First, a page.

Barclay Brown: So, but if you look way out, I want to go farther into the future than Todd’s willing to go. I’m going to go several hundred years into the future. Are you ready? Right? And so this, of course, is the world of science fiction. And I’m always intrigued by how science fiction depicts engineering in the sci-fi future. Right? Say Star Trek and hundreds of years in the future. Right? And one thing that’s interesting is there still are engineers, right? There still are people designing new products and new things, right, new ships and everything. And I’ll tell you one little story from this. There’s a Star Trek series called Voyager. You probably remember, and at one point, voyagers out there in space all on its own and they decide just in their starship to design this little new portable kind of a fighter, kind of a small ship, right? And they’re going to design and build it, right, right there.

Barclay Brown: So you watch what does the engineering process look like, that they go through to design this new little ship that they end up calling the Delta Flyer. Well, one day they walk into the holodeck, so you remember the holodeck, right? And one of the engineers says, show me the current design for the Delta Flyer and poof, there’s this holographic image of the whole ship. And they look at it and they go. Mm-hmm. Shorten the wings by half a meter. Foop. There’s the change. Right. OK, now let’s add a vertical tailfin. Whoop. There it is. Right. And so they’re sort of interacting with this design in a very fluid way, merging together all of the different disciplines because as they change the wing size that affects the characteristics. If it were flying in the atmosphere with air right, I guess fins don’t matter if you’re flying in space, but you know they were taking in it’s kind of this holistic approach.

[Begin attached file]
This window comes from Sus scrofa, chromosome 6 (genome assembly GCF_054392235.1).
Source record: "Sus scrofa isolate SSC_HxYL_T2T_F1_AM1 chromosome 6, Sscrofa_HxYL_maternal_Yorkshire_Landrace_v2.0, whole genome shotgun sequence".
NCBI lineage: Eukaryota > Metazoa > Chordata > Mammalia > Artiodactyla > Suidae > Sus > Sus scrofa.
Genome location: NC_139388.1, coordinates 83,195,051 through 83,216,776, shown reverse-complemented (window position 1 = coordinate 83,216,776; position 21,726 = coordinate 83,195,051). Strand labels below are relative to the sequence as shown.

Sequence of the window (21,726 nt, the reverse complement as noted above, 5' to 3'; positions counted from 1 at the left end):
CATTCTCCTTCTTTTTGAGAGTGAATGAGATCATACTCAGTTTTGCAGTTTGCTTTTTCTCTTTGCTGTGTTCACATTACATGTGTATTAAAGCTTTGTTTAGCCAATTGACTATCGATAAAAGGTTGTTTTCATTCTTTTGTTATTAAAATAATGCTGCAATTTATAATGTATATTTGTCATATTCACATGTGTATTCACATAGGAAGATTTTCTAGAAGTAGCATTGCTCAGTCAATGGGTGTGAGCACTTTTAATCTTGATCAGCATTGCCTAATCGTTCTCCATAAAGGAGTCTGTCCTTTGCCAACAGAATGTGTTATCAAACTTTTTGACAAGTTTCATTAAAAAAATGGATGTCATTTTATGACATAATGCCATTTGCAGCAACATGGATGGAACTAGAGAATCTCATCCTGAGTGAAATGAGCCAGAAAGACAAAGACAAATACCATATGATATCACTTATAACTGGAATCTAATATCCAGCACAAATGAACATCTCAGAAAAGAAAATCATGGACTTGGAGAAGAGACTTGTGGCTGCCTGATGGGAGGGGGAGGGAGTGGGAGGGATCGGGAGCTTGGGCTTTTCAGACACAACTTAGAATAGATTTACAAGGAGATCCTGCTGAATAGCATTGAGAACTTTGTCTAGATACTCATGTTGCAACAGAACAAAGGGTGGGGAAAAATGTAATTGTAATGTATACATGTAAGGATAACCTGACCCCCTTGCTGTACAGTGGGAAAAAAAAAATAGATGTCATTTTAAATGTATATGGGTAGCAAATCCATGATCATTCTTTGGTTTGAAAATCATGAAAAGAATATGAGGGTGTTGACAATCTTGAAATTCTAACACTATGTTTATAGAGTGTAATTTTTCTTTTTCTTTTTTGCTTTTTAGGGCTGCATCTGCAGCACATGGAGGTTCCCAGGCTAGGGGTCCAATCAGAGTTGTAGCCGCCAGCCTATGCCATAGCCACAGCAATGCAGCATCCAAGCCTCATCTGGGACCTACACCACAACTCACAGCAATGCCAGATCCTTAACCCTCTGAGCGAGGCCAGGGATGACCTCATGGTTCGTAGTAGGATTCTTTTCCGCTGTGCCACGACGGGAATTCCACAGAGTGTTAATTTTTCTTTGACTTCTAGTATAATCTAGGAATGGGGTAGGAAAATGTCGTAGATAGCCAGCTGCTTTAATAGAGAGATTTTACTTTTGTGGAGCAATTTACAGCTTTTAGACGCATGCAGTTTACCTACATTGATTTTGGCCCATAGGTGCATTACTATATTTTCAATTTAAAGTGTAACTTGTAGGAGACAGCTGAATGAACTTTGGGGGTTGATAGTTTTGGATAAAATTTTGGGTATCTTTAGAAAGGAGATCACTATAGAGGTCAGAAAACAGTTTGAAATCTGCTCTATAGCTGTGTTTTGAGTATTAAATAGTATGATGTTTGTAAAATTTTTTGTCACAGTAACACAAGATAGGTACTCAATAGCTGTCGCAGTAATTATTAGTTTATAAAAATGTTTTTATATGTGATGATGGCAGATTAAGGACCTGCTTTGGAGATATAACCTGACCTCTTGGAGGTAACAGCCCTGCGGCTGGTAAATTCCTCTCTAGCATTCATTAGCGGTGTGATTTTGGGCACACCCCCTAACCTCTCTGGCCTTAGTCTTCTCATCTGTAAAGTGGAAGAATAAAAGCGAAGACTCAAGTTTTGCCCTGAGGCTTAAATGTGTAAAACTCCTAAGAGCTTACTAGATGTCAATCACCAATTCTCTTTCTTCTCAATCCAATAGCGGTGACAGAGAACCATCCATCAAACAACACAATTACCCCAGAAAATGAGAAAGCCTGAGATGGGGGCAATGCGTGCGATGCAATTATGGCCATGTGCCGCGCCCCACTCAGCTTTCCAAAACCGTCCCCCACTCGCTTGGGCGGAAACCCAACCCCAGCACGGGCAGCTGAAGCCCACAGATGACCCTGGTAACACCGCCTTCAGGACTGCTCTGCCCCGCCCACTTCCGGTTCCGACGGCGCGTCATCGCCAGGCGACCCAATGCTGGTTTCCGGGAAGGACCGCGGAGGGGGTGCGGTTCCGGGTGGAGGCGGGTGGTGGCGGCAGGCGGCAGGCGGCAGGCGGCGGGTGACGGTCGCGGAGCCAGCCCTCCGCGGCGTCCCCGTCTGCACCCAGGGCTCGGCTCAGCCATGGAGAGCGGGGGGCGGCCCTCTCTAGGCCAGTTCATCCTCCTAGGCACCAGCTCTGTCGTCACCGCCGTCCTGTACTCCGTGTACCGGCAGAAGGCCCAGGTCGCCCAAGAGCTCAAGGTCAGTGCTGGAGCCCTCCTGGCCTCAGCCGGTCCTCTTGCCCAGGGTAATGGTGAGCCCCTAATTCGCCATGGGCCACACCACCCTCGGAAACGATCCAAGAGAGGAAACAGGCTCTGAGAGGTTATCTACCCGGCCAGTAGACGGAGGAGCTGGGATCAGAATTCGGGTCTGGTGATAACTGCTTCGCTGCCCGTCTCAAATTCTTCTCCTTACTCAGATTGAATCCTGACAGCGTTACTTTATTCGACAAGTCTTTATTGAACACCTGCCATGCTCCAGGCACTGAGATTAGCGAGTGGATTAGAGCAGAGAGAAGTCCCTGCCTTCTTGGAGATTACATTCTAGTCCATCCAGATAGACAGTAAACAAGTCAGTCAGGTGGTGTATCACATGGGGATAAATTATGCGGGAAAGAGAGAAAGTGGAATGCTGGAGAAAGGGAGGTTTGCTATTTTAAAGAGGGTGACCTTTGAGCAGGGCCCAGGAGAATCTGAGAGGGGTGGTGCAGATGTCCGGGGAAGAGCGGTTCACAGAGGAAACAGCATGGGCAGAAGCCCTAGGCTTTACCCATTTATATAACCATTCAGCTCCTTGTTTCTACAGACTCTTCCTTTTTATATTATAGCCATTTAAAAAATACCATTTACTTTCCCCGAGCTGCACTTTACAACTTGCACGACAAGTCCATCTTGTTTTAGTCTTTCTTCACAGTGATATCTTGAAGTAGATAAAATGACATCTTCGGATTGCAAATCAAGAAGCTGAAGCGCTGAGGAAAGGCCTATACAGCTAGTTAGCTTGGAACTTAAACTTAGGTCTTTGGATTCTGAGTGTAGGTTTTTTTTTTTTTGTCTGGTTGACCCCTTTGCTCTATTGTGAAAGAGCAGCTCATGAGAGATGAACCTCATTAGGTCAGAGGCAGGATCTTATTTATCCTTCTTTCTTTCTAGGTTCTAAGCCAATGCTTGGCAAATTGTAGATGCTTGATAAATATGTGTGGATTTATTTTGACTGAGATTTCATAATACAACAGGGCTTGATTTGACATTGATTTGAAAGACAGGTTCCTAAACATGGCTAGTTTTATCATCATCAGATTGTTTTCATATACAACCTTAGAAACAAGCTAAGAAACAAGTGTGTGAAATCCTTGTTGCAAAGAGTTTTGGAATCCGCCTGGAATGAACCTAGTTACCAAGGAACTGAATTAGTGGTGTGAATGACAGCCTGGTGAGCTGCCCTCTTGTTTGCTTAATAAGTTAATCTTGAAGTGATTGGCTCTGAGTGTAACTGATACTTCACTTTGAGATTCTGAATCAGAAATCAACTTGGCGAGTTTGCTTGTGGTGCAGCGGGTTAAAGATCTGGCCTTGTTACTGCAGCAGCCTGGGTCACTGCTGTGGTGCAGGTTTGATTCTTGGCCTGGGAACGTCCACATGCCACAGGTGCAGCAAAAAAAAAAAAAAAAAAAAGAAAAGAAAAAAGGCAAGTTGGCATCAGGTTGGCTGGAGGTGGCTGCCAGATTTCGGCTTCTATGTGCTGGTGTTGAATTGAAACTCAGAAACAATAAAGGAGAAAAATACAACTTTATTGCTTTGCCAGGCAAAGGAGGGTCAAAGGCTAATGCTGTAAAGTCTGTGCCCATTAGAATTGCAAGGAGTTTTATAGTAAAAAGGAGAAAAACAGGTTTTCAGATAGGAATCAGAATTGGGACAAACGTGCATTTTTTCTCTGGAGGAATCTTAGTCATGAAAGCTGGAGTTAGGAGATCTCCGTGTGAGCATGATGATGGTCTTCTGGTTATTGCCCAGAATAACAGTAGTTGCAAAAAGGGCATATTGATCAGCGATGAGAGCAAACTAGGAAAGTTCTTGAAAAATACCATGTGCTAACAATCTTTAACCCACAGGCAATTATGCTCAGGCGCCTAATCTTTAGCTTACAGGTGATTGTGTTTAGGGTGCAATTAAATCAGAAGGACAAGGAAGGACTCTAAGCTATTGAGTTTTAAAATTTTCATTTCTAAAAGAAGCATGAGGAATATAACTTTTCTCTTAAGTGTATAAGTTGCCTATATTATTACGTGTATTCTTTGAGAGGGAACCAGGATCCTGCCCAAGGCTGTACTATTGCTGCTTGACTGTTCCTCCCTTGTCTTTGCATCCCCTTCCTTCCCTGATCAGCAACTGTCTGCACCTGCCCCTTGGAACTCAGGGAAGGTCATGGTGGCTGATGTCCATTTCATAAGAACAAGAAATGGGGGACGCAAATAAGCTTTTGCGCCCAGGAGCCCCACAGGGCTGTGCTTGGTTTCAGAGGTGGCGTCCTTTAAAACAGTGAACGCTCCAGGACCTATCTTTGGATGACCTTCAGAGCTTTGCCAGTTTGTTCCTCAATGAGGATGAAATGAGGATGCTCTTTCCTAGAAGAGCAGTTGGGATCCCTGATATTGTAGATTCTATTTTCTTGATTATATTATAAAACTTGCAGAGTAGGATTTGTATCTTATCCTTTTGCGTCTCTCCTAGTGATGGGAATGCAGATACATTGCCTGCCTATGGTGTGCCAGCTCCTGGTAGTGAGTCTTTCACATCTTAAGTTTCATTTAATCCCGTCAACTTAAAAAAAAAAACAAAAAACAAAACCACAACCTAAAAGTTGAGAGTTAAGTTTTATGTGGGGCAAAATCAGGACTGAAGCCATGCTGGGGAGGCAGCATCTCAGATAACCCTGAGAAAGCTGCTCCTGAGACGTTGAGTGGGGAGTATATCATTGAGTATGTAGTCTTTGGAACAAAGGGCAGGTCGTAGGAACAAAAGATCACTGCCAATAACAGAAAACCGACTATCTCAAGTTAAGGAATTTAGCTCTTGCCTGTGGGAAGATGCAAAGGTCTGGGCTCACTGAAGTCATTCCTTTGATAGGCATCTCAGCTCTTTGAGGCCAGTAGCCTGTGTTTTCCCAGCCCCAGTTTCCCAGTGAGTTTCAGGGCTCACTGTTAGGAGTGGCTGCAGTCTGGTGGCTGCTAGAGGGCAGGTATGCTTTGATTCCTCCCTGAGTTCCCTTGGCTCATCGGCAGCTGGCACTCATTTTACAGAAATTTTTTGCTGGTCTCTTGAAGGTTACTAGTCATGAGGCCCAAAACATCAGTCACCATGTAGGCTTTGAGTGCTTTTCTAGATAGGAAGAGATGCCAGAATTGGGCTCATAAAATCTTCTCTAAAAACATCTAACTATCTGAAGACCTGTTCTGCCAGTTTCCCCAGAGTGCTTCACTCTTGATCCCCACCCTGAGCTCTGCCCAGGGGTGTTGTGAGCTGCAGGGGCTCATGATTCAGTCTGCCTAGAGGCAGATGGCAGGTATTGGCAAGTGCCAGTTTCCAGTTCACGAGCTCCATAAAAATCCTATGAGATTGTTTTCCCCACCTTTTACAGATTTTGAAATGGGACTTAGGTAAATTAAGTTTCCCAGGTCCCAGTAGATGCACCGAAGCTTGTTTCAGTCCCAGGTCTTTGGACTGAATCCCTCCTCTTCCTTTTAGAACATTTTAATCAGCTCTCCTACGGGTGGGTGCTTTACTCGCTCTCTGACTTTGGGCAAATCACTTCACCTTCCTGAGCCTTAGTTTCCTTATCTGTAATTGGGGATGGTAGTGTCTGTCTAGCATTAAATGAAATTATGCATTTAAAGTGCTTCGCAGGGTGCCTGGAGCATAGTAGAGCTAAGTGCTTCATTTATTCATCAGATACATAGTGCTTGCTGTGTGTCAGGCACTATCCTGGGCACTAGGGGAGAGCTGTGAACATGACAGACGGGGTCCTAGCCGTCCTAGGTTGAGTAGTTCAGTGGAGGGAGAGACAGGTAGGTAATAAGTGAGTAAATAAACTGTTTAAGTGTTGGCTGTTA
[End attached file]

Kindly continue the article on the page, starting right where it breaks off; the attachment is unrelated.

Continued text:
Barclay Brown: And you see the same thing with Tony Stark and Iron Man and the way he’s designing the suit with Jarvis’s assistance and so on. So I think AI is going to be in it through all of this. And what it should do somewhere, hopefully before several hundred years, is make the work of engineers much more powerful. They’ll be able to do much more work in less time, more creatively, and have more fun.

Patty Russo: That’s where I come in and say, “Beam me up, Scotty.” Right? Great analogy, Barclay. One that no doubt resonates with this audience. And what you just said, I think should hit home. Hopefully hits home with those in our audience, because what you’re suggesting is it will allow engineers to do the creative stuff that engineers love to do, and I’m sure some would like to be at that point right now and for others, though, the reality of AI might be just a little hard to conceive. So, what do you think, Barclay are some of the most significant challenges in maybe not getting there a hundred years from now, but getting there in the short term? Or put differently, what do you think might hold industry leaders back from embracing or adopting AI?